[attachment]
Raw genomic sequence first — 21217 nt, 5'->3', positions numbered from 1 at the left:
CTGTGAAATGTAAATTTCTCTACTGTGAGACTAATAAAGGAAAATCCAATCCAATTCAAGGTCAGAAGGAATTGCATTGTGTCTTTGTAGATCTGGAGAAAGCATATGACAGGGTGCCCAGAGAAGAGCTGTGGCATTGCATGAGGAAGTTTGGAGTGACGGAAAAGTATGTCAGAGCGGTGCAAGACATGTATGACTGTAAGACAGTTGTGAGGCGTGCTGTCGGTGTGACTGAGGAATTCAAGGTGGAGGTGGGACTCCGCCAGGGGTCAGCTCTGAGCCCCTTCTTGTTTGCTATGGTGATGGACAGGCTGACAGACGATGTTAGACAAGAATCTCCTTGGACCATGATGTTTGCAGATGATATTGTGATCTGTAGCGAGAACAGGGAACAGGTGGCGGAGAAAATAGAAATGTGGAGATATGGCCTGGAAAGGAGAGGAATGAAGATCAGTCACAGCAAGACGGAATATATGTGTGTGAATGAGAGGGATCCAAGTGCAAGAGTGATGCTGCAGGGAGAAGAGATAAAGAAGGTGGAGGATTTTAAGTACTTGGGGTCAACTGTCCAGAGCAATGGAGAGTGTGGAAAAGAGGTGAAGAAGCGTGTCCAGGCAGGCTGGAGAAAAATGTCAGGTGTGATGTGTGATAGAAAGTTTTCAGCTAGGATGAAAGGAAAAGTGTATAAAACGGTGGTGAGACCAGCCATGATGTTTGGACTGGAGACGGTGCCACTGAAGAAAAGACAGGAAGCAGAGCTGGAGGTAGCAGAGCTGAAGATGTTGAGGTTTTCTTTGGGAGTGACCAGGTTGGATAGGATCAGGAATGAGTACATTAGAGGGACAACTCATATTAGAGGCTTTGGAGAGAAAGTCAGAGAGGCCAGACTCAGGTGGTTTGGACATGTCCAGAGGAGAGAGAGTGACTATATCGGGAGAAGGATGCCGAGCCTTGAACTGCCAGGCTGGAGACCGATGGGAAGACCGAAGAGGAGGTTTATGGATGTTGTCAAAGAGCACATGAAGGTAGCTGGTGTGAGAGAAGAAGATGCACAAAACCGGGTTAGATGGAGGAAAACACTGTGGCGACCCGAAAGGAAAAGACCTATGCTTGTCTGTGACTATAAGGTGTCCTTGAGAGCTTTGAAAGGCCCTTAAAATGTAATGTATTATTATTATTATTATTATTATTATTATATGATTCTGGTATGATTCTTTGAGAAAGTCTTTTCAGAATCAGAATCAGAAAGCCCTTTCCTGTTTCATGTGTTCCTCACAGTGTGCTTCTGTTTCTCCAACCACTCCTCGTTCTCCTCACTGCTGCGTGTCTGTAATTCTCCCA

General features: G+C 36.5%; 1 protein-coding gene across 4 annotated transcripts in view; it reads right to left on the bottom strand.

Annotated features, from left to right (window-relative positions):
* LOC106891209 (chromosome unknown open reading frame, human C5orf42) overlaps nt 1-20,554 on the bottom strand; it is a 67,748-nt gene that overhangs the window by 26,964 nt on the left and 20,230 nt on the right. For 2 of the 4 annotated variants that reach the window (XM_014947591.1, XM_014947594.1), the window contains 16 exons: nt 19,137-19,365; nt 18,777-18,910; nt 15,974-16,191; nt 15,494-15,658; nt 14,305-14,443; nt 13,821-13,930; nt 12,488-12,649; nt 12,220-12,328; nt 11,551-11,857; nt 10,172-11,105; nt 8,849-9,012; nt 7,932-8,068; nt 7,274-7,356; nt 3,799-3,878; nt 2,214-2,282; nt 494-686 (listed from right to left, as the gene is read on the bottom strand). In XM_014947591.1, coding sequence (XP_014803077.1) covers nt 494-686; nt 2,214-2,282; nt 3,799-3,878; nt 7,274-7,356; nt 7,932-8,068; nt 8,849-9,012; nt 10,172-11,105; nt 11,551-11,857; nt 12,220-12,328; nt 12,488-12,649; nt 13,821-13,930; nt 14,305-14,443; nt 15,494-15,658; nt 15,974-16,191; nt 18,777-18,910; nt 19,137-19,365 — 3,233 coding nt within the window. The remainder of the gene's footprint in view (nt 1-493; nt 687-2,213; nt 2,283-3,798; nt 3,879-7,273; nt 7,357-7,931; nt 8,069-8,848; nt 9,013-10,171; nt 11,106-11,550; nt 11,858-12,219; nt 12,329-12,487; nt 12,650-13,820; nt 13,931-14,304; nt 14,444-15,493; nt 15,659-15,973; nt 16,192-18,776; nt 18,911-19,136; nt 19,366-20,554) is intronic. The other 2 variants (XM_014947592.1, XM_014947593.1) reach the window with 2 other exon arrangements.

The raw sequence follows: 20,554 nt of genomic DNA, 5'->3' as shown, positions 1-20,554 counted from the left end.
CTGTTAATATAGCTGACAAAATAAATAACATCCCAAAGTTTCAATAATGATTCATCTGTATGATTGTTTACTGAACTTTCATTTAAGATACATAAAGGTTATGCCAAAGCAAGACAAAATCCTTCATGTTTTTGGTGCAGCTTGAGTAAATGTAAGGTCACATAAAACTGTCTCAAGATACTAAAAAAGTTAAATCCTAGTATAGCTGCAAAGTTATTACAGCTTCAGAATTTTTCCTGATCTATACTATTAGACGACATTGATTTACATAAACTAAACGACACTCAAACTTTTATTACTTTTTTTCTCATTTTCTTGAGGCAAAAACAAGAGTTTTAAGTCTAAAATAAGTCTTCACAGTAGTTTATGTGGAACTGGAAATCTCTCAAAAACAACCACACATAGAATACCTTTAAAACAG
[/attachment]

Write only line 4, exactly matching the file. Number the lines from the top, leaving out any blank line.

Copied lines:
Annotated features, from left to right (window-relative positions):